One vote on war and Congress is apparently all tuckered out.
House leaders announced Thursday that they were cutting their already abbreviated fall session short and sending lawmakers back home – and onto the campaign trail – more than a week early.
The decision came one day after the House approved both President Obama's request to arm Syrian rebels and a bill that prevents a government shutdown at the end of the month. The House had initially been scheduled to remain in Washington on Friday and during the first week of October, but Majority Leader Kevin McCarthy (R-Calif.) told members they could leave on Thursday afternoon and wouldn't be called back until after the November congressional elections.
The Senate is expected to pass both measures on Thursday and leave for the campaign trail by the evening.
Party leaders often shorten the floor schedule ahead of elections to give their members more time to campaign, but this year's session is brief even under those standards. Including the five-week summer recess, Congress will have been in session for a total of about eight days between the end of July and the middle of November.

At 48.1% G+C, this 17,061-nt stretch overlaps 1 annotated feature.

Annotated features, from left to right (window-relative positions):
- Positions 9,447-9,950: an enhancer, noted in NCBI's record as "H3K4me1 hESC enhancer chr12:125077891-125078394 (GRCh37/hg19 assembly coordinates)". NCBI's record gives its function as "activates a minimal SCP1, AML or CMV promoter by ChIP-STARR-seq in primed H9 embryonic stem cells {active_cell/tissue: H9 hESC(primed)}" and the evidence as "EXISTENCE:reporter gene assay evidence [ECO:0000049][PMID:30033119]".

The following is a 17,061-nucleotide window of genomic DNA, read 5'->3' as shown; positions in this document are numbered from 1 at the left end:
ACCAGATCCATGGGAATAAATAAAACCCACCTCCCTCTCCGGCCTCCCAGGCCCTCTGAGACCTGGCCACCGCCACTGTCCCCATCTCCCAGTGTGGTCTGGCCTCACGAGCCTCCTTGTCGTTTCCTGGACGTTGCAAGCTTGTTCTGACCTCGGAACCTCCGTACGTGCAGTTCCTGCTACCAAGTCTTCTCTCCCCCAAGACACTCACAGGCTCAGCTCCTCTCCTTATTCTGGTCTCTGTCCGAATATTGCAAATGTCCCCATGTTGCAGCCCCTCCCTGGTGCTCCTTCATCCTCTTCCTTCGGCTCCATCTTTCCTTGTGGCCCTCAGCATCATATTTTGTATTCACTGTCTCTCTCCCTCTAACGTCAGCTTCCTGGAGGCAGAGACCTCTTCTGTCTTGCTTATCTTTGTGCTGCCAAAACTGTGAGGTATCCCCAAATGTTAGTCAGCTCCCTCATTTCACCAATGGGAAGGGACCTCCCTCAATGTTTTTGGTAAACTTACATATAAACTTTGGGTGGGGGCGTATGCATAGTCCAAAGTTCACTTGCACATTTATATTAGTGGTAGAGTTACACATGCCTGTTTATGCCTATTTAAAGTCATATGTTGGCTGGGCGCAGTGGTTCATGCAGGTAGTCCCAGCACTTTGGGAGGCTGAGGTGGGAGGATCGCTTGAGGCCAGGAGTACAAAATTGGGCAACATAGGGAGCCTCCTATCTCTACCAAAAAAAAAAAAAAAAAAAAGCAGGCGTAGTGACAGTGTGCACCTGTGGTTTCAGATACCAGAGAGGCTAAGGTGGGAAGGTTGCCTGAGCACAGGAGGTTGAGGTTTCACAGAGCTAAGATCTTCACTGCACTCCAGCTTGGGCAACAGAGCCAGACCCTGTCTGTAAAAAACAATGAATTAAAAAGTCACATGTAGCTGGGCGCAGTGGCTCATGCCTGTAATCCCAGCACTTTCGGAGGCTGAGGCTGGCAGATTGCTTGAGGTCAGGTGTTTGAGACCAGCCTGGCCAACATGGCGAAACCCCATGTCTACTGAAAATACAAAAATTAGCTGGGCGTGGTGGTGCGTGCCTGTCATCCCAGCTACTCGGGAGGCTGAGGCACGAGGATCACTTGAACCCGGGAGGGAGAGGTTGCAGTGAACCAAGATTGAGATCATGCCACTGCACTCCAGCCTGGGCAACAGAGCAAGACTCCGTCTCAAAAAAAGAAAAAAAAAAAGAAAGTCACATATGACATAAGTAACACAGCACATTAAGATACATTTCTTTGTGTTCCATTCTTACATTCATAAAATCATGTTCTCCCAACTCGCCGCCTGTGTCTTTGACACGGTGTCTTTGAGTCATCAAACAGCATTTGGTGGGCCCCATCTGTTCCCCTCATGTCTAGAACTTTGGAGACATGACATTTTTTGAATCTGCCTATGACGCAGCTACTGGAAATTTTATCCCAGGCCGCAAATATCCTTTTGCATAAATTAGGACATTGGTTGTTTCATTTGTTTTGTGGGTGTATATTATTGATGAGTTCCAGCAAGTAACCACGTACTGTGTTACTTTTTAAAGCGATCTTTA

One Democratic lawmaker, Rep. Tony Cardenas (Calif.), immediately chided Speaker John Boehner (R-Ohio):
Other House Democrats chimed in throughout the afternoon:
Speaker Boehner just cancelled session. You might say he's (•_•) ( •_•) ⌐■-■ (⌐■_■) burning down the House: https://t.co/SvIu1dqpW3— Rep. Keith Ellison (@keithellison) September 18, 2014
.@SpeakerBoehner Congress shouldn't leave. |￣￣￣￣￣￣| | THERE’S | | WORK TO | | BE DONE | | ＿＿＿＿＿＿| (\__/) || (•ㅅ•) || / づ— Mark Takano (@RepMarkTakano) September 18, 2014
This article is from the archive of our partner The Wire.
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